Contested Workers Compensation Claim Instructions

GavelIf you are reading this, the insurance company has filed a challenge to your workers’ compensation claim. They intend to contest it and we will have to fight for your claim at a hearing.

Rest assured we will fight for your claim at the hearing. You will have the right to tell your story, present any witnesses, and give your medical records to the Commissioner. The Commissioner will make a decision after the hearing.

There is nothing we need to do right now. The Workers’ Compensation Commission (WCC) will automatically set your case in for a hearing. You will get a hearing notice in the mail, usually the same day I do.

The hearing notice will provide a date and time. All WCC cases are set at 9:30 in the morning. If you live in Southern Maryland, your hearing will probably be in La Plata at the WCC regional hearing site. If you live in Prince George’s County, it will probably be in Beltsville at that regional hearing site.

If you want a preview of what happens at a WCC hearing, click this link and read this post.

Here is the difficult part – the hearing may take a couple of months to happen. In the “good ole’ days” before 2010, the hearings would be set in 30-45 days. Now it is very rare if I get a hearing set in less than 60 days, and a 90 day wait is common. Some cases take even longer. I cannot predict it. The hearing will be automatically set according to the regulations at the WCC and the Commissioner’s schedules.

And here is another difficult part – the insurance company does not have to do anything for you until after the hearing. This delay works in their favor. And they know it works for them and they use it to their advantage.

If you are out of work and have no income, this is going to be a very trying 2-3 months. I am very sympathetic to that situation. Who can live without a paycheck for 2 or 3 months???!!!

This stinks. I know.

The good news is that if you win, your benefits are backdated so you will get one big check catching you up. That will pay off your delayed and overdue bills, probably before they take any serious action against you. Explain the situation to your creditors, your landlord, or anyone else hounding you for money, and hopefully they will hold off sending you to collections. You can give them proof of your claim, and the challenge to your claim, with the documents you will get from the WCC. If they need a letter from me, let me know and I will provide you with one.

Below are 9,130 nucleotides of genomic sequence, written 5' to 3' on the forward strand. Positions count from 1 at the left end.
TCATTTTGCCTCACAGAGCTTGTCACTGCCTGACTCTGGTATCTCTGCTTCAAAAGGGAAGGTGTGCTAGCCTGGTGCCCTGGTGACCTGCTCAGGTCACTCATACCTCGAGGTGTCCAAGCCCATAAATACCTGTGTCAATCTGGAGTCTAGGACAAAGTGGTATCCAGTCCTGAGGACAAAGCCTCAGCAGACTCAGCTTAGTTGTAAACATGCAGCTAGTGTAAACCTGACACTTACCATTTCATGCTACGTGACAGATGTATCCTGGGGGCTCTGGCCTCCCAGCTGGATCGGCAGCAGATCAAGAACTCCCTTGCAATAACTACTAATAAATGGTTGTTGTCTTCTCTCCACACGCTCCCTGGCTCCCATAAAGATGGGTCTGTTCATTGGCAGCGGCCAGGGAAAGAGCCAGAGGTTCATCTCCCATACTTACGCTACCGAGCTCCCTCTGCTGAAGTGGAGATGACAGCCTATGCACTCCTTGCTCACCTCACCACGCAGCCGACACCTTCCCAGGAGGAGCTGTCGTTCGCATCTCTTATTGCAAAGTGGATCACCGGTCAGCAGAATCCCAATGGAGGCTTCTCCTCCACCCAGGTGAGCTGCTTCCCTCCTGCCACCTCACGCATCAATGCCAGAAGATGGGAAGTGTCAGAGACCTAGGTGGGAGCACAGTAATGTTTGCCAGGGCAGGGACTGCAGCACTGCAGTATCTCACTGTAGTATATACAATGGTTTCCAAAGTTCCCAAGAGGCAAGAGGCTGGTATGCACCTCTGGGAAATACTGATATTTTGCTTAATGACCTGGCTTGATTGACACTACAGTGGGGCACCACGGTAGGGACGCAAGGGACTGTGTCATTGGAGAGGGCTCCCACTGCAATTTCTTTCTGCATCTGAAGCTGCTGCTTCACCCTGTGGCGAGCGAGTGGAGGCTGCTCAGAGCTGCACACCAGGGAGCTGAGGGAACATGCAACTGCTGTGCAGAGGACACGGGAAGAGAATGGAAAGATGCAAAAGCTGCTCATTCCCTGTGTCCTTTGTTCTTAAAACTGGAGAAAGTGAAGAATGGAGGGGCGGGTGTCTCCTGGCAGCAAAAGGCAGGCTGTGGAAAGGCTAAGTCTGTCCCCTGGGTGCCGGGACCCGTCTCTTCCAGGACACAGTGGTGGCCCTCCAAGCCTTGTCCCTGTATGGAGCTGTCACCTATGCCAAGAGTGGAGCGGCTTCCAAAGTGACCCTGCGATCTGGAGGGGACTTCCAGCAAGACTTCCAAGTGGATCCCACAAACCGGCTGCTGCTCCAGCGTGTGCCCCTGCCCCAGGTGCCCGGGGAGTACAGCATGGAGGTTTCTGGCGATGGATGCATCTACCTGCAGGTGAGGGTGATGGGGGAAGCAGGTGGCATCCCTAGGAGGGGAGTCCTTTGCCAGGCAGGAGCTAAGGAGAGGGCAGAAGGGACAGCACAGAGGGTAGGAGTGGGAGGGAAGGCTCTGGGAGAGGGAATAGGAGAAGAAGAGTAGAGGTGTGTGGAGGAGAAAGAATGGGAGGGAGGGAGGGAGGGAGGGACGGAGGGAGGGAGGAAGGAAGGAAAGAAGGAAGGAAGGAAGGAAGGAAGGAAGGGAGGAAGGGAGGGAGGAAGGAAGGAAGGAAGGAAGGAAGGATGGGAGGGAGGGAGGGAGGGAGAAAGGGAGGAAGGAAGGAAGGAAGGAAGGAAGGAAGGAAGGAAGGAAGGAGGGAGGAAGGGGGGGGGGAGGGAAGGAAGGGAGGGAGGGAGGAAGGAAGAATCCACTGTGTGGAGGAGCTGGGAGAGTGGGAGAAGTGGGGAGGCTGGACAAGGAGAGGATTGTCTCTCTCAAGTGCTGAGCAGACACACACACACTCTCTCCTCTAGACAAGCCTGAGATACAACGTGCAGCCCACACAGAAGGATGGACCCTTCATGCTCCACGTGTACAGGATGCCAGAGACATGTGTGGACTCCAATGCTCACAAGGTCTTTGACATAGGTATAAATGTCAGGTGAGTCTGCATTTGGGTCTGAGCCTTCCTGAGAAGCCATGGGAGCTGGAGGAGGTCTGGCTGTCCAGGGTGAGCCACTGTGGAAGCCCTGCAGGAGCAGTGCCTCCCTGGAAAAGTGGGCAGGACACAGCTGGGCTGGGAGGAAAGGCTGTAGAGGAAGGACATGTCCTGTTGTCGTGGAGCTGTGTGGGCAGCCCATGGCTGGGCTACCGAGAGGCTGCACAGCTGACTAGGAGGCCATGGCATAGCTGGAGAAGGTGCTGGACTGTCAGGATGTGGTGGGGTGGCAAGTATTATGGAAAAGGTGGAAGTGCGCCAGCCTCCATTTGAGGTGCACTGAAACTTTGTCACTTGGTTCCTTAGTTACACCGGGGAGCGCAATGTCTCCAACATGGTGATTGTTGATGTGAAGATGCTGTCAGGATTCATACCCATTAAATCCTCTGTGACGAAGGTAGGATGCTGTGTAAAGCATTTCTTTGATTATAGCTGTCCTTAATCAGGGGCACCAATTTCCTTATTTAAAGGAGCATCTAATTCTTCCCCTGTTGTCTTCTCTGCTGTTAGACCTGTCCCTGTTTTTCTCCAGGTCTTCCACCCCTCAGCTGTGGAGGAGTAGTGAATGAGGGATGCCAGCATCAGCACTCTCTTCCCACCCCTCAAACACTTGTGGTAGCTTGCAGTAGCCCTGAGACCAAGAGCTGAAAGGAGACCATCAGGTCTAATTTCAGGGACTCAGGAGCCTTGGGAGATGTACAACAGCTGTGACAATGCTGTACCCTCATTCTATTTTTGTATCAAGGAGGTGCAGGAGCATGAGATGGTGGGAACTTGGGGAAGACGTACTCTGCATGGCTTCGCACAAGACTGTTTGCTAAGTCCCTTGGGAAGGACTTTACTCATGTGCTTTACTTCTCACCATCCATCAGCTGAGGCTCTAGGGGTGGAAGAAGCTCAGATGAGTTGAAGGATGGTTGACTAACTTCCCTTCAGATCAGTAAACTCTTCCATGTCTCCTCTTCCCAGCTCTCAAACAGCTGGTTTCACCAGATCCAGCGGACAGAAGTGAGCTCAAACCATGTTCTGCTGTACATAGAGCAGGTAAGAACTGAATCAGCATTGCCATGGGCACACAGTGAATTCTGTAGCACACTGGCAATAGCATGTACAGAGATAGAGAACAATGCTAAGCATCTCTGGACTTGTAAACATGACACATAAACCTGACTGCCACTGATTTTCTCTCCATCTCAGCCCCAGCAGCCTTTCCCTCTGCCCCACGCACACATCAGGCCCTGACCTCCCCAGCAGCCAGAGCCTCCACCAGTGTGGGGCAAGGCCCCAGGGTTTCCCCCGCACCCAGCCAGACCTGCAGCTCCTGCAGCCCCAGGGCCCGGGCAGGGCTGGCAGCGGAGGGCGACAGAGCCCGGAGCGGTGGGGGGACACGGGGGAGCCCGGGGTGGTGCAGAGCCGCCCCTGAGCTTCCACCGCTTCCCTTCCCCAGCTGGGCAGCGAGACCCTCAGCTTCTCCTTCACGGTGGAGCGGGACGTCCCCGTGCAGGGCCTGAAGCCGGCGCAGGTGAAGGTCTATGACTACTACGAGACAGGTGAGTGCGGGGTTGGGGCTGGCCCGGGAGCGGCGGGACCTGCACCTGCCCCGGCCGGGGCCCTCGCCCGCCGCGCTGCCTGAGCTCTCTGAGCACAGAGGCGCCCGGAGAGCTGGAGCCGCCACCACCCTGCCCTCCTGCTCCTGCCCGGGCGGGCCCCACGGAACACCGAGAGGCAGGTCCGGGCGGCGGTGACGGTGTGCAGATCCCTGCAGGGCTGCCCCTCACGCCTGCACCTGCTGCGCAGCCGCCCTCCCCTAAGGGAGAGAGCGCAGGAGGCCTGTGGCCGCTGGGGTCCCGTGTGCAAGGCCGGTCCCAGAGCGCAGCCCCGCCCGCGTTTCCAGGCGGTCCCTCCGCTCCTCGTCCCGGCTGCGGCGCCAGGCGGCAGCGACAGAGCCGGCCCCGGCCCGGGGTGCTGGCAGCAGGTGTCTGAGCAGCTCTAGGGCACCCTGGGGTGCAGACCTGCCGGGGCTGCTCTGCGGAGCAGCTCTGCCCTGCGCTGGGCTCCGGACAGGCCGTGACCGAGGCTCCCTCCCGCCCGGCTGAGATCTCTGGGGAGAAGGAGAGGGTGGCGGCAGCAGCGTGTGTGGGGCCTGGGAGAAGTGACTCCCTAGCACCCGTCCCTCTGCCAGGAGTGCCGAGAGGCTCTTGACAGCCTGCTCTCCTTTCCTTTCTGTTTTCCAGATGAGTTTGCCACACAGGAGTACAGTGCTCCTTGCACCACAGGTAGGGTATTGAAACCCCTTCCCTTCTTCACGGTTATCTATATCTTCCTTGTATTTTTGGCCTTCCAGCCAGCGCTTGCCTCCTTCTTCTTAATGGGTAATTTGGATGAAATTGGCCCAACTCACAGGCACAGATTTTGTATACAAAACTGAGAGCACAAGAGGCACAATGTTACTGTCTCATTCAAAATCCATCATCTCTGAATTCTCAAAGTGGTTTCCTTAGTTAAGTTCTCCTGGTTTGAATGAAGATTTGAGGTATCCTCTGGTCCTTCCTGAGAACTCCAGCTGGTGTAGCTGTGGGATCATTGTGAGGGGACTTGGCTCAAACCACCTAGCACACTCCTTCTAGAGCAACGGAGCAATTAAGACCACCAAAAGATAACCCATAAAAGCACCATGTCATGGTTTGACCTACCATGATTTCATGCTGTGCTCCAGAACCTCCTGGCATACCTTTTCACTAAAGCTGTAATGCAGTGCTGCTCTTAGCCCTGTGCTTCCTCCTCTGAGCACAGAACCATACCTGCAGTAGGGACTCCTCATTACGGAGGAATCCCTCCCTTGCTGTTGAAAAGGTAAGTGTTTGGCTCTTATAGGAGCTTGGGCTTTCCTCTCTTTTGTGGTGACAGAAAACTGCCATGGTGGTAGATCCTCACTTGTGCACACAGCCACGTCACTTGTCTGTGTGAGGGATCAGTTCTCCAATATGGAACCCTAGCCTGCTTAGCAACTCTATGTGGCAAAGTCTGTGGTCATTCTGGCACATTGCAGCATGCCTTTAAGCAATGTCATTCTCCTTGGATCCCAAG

If you have an emergency situation (like you are going to lose your house, or your car, or there will be some other impending financial disaster) call me and we will discuss whether you can get an emergency hearing.

The Commission does not often grant an emergency hearing, but they have the power to do so in extreme circumstances. Please note that just getting behind on your bills is not an emergency (according to the Commission). It has to be a definite impending consequence that you can document. 

Sorry for the bad news. It stinks, I know. But we will see you through this situation and fight for your workers’ comp claim at the upcoming hearing. You will get through this. If you win, this next 2-3 months will just be a bad memory one day.

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About Tucker Clagett

Tucker has one of the largest Personal Injury and Workers’ Compensation practices in Southern Maryland. He is an experienced litigator, winning jury trials in courts around the state, and successfully litigating appeals in Maryland’s Appellate Courts. Tucker is very active in the community and loves to serve through various community groups and non-profit agencies, some of which he created. He is on the Board of Directors of Living Water of Charles County, which puts water and septic into homes of families with out. Tucker is also a member of the Mason Springs Conservancy, which purchased an environmentally sensitive piece of land along the Mattawoman Creek to protect it from pollution while leaving it open to local fisherman who have been fishing there for decades. Tucker is a member of the Maryland Association for Justice. He served as Law Clerk to the Honorable Richard H. Sothoron on the Prince George’s County Circuit Court.